"They failed to convince the people that the Congress had done nothing in the last five years," says Nikunj Soni, acting principal in Nanpur high school ofAlirajpur.

"Tribals have started realising that it is their own government and that they are now getting both power and impor- tance. They also know it is the Congress which is doing this," he adds.

According to a preliminary analysis made by the state election commissioner's office, a swing of 0. 5 per cent to 2.5 per cent in favour of the Congress apparently decided the result of around one-third of the seats. A swing less than 0.5 per cent decided 30 seats in favour of the Congress and 79 seats were decided by a swing of 1.5 per cent.

In fact, the tribal vote played havoc with poll forecasts. Though the Congress did not win in all tribal areas, its losses were adjusted against gains in other areas. A small swing was good enough to help the Congress retain power. The importance of this minute swing was the deciding factor, especially as the Congress and BJP were running neck to neck in the race for power. Both were in a way braving the antiincumbency factor: the BJP for its failure at the Centre, the Congress as the incumbent in the state.

"That is the only obvious reason of Congress's victory now," acknowledges BJP leader Sunderlal Patwa.

According to state election commission's office sources, the empowerment of tribals and giving them a say in their own destiny has resulted in more tribals voting this time than in 1993 elections. There is an increase of 10 per cent in the voter turnout in Scheduled Tribe seats, going by an assessment of 10 Scheduled Tribe Assembly constituencies spreading over six districts.

Observers attribute this rise in turnout to the half a million grassroots institutions that have been created under Panchayati Raj, Rajiv Gandhi Mission on Watershed Development, and the Education Guarantee Scheme. According to Ratan Singh Bhabar, newly-elected Congress MLA from Thandla in Jhabua, "Over the last four years, after the watershed (development programme) and Panchayati Raj came into force, our grassroots network became so strong that I won with over 60 per cent of the votes despite the strong anti-incumbency wave in the state."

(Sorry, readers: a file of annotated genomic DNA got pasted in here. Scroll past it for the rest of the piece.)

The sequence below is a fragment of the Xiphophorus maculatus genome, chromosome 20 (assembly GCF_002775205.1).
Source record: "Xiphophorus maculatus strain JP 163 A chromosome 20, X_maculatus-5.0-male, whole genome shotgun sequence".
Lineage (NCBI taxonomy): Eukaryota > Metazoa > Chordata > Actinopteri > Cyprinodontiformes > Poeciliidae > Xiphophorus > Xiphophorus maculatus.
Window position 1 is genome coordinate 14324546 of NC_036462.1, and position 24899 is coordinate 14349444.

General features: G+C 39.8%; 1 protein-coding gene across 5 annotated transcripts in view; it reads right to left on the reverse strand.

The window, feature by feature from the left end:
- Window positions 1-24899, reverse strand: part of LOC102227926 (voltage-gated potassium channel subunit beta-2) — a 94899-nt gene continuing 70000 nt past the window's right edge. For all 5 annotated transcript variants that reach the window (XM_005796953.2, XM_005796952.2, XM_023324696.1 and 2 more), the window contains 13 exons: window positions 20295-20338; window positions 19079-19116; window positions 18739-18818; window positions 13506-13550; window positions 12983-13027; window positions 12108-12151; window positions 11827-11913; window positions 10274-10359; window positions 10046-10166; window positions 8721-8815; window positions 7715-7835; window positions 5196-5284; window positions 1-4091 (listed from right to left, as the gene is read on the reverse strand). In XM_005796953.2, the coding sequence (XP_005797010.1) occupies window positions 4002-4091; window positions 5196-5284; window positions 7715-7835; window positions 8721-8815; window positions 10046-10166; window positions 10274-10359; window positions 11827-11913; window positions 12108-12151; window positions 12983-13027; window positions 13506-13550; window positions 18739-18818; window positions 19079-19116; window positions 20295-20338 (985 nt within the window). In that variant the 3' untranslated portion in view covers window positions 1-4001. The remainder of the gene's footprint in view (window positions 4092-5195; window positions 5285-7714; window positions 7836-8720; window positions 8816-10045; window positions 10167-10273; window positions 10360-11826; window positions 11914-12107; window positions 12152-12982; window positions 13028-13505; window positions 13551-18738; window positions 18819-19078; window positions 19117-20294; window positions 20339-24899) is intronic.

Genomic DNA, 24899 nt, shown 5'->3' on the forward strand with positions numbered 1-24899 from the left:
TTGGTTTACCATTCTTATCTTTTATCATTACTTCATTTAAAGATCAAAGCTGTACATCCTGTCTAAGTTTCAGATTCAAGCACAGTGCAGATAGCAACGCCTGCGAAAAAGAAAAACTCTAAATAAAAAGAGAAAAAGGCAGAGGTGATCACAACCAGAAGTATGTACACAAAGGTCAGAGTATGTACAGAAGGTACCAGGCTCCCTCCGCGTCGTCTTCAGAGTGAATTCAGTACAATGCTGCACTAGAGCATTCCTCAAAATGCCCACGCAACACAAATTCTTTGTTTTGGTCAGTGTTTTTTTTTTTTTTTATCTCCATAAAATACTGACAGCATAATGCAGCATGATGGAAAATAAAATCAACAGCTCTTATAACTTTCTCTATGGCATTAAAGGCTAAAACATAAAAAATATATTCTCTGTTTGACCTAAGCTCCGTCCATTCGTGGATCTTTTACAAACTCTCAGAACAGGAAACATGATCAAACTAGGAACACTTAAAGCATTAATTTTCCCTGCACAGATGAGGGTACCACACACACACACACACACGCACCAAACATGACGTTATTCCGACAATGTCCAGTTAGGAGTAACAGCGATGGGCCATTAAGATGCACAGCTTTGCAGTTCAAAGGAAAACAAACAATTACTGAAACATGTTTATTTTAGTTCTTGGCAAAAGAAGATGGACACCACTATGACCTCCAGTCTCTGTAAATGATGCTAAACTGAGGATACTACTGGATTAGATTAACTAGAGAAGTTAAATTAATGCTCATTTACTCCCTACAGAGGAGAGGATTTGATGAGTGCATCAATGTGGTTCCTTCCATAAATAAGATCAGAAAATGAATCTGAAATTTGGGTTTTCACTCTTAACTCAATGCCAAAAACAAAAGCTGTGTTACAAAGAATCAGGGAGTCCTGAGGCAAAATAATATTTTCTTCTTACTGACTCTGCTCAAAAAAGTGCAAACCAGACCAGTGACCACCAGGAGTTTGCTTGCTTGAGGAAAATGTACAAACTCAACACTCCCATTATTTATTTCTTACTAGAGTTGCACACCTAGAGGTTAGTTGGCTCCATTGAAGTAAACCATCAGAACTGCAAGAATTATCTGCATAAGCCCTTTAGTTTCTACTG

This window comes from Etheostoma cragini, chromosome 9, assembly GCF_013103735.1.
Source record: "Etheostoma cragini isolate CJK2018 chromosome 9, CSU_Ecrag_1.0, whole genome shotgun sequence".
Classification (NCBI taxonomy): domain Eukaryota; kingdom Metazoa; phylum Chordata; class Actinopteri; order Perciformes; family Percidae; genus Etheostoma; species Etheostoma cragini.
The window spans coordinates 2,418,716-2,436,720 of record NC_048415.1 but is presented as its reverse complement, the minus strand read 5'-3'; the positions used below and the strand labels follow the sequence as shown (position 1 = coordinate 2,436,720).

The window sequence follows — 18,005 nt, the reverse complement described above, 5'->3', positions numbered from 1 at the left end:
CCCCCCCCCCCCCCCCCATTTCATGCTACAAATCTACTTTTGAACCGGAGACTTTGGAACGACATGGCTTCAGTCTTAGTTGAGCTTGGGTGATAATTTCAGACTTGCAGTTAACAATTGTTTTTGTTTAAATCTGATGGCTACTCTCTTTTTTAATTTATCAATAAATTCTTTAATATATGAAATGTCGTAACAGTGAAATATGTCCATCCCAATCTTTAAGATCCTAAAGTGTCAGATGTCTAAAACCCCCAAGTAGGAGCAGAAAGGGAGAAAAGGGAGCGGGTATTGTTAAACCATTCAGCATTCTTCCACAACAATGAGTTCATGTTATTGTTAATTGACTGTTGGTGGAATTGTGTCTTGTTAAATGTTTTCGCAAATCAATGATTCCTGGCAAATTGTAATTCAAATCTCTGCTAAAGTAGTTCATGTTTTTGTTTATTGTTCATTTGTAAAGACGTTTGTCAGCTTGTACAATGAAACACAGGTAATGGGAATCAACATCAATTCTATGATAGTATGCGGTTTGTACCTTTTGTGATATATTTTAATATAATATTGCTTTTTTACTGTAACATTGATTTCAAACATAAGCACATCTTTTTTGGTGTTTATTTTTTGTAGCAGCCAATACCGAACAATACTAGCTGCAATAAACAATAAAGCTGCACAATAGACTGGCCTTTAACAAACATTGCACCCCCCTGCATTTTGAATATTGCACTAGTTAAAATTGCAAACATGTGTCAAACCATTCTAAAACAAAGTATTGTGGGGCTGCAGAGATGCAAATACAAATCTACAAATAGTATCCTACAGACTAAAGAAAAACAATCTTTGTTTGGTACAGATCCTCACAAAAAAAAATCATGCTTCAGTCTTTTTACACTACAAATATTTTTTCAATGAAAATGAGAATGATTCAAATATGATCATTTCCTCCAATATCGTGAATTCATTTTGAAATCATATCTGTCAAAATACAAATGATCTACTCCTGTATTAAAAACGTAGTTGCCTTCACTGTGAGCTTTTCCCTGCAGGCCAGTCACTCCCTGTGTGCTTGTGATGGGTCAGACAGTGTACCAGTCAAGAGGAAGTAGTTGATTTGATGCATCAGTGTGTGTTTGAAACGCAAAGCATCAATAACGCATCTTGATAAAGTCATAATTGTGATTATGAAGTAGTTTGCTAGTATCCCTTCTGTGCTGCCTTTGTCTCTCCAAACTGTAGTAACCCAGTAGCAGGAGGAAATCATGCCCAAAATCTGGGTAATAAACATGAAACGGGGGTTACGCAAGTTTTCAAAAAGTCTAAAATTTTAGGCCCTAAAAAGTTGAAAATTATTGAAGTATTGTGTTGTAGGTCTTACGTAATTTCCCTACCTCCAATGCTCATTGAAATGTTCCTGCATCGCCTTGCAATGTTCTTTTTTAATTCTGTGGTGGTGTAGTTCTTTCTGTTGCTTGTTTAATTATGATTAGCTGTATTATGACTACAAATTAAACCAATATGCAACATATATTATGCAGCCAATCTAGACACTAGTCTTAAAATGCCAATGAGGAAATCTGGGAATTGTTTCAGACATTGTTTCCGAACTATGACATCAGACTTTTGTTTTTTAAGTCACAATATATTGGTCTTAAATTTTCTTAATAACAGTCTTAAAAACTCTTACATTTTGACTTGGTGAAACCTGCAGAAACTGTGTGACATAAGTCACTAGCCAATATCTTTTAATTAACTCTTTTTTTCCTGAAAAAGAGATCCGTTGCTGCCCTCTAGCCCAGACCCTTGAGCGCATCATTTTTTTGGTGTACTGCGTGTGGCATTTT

This high turnout, accompanied with a swing, marginalised the antiincumbency factor for Congress at the grassroots level in the rural areas. While in urbanised regions, such as the Madhya Bharat, it was the vote against the rising price and non-performance of the BJP government at the Centre which helped the Congress gained.

BJP was considered to be strong in Chattisgarh. It is a good example of how the micro-level swing worked in favour of the Congress. The BJP'S call for the separate state of Chattisgarh produced no result. The BJP got 35 out of 90 seats from this demarcated state (a gain of five seats from the last elections), while the Congress got 46, a loss of eight seats as compared to the 1993 elections.

Chattisgarh showed contrasting results in different districts in the same region. The Congress swept the tribal dominated Bastar district by winning all the seven seats. On the other hand, in urban Bilaspur, the BJP got seven seats and the Congress managed to win only two. Bilaspur was declared a railway division by the Centre, a longstanding demand of the people. This put BJP in the favour of the working class. Five Congress ministers lost from Chattisgarh and three from Bilaspur.

Bastar is a priority area like Jhabua as far as the watershed mission and the employment guarantee scheme are concerned. In Bilaspur, there were also reports of political interference in Panchayati Raj affairs from former Congress ministers who, according to reports, were opposed to decentralisation. Moreover, officials admit that decentralisation was not as effective there as in Bastar or Jhabua.

---Reported by Richard Mahapatra from Bhopal, Rajat Banerji in Chattisgarh and Manish Tiwari in Jhabua.

Subscribe to Weekly Newsletter :

Comments are moderated and will be published only after the site moderator’s approval. Please use a genuine email ID and provide your name. Selected comments may also be used in the ‘Letters’ section of the Down To Earth print edition.